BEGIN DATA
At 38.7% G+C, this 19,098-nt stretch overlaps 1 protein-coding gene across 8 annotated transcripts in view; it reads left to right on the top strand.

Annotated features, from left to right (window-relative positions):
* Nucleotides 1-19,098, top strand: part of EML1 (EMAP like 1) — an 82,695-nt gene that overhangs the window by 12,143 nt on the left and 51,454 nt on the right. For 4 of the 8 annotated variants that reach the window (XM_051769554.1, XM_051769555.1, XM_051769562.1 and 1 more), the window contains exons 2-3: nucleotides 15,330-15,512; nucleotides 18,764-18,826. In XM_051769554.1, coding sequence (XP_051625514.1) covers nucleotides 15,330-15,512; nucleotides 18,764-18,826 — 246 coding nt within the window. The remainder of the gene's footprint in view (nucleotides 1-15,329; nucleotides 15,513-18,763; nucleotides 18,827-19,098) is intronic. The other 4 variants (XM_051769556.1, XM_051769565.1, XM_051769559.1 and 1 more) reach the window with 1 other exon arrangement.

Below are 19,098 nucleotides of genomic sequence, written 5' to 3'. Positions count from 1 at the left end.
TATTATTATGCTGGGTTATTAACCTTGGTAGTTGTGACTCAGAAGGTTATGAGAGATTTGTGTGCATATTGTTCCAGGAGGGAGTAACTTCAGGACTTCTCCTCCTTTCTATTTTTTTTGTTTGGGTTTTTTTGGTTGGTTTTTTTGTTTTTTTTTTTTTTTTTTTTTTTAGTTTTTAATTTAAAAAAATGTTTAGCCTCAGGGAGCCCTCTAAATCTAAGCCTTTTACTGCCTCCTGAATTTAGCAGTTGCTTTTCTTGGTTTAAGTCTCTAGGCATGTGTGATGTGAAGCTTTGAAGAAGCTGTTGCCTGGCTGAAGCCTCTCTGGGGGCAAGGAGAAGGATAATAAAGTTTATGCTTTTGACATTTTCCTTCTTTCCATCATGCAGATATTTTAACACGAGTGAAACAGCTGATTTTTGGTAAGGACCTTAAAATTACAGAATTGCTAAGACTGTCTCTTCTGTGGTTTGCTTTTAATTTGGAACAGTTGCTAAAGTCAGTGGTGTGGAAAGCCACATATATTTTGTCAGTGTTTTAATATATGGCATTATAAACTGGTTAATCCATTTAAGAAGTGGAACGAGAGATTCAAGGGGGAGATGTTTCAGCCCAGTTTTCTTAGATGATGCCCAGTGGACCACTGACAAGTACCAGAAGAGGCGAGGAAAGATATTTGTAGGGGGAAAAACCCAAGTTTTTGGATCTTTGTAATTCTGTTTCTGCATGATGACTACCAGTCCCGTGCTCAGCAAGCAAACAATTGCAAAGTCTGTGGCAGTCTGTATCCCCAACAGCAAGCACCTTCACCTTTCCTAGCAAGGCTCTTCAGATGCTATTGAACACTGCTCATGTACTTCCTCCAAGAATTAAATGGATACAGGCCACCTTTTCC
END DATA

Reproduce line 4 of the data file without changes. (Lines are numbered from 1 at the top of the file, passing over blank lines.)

Below are 19,098 nucleotides of genomic sequence, written 5' to 3'. Positions count from 1 at the left end.